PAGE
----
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Dissertation Theses

The adaptation of mainland Chinese research postgraduates to the University of Hong Kong

  • The adaptation of mainland Chinese research postgraduates to the University of Hong Kong
  • 2006
    • Hong Kong
    • 1997.7 onwards
    • Post-Secondary Education
  • The universities in Hong Kong have attracted large numbers of Mainland Research Postgraduates (MRPs) in the last ten years but little research has focused on their adaptation. Such a study is of value as MRPs have special features of being both graduate students and adapting to a sibling cultural environment, which are comparatively less investigated in previous research. Based on college impact theories, which propose that academic integration and social integration are the major predictors of student persistence and satisfaction, this study modified Tinto's (1993) model for the study of MRPs' adaptation to the universities of Hong Kong. Unlike most previous research that emphasized either institutional factors or cultural factors of student adaptation, this research enhanced Tinto's model with a new cultural element: interaction with Hong Kong culture and people. Persistence intention as well as satisfaction were utilised as indicators of MRPs' adaptation. Satisfaction, in particular, was also hypothesised as a mediating factor for persistence intention. Two quantitative and one qualitative studies were conducted. 103 MRPs from the University of Hong Kong participated in the first study, which aimed at validating instruments and exploring the pattern of correlations between the major variables involved. 222 MRPs from four universities of Hong Kong participated in the second study designed to test the model.
    Another 24 and 3 MRPs participated in the focus-group discussions and follow-up interviews respectively in the third study designed for triangulation and a further understanding of MRPs' adaptation. The results generally supported the fit of the model with the data. They showed that the sibling cultural setting and the presence of large numbers of Mainland fellow peers in the universities of Hong Kong provided a culturally grounded environment for the MRPs but difficulties relating to cultural differences such as problems with language and in interactions with supervisors, local people, and peers were still reported. Academic integration played a more important role than social integration in predicting their satisfaction in MRPs' adaptation. However, in the struggles with the pressures resulting from academic integration, social integration served as an important support to the MRPs in both academic issues and the fulfillment of their social and emotional needs. The interactions with supervisor, expected by most informants to be the major help for their academic integration, was reported by some students as a major problem in their adaptation. Background variables such as motivation, Cantonese proficiency and self-evaluated English language skills showed significant correlations with MRPs' academic integration, social integration, satisfaction, and persistence intention. Two significant program by gender group differences were identified, indicating significant higher levels of interaction with peers among the male MPhils than the male PhDs and among the male MPhils than the female MPhils. This study has contributed to both the literature of acculturation, college impact in a non-Western context, and postgraduate student in general: an area not known for its use of sophisticated research models and analytic methods. It also provides practical guide to MRPs for their adaptation and to the relevant administrators on what to do to help MRPs' adjustment.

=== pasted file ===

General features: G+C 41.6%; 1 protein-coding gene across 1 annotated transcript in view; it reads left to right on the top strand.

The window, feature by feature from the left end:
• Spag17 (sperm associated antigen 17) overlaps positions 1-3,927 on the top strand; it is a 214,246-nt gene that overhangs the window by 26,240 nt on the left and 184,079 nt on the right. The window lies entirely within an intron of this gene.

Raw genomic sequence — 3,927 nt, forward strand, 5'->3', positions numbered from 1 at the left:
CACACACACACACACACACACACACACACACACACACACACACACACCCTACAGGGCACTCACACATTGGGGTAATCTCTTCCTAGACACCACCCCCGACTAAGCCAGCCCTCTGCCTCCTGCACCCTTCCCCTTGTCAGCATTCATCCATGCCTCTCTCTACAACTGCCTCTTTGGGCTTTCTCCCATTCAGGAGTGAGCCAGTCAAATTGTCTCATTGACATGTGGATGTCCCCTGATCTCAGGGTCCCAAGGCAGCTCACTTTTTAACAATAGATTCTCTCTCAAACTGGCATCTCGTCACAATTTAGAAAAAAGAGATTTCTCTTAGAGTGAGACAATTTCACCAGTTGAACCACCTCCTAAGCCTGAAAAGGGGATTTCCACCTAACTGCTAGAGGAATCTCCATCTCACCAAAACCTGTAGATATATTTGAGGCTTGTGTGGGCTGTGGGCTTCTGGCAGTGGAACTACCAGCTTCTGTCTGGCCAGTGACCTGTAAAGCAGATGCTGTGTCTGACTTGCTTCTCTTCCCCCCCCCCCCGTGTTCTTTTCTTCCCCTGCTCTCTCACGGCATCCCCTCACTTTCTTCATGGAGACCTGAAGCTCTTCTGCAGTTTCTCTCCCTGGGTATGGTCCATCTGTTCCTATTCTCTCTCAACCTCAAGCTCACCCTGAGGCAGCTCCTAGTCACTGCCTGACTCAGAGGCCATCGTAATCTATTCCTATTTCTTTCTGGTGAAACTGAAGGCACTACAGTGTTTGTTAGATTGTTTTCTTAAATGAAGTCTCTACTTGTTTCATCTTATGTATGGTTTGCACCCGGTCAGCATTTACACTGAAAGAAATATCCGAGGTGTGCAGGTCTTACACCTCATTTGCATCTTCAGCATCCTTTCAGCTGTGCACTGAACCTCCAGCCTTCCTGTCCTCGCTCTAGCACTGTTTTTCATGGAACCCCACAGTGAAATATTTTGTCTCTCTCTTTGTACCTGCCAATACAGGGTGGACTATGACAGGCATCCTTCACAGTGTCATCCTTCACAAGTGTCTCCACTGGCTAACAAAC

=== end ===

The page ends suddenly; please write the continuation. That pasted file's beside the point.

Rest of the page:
• PhD
  • University of Hong Kong
  • Hong Kong
    • English
  • Dissertation Theses
  • 2010-12-16

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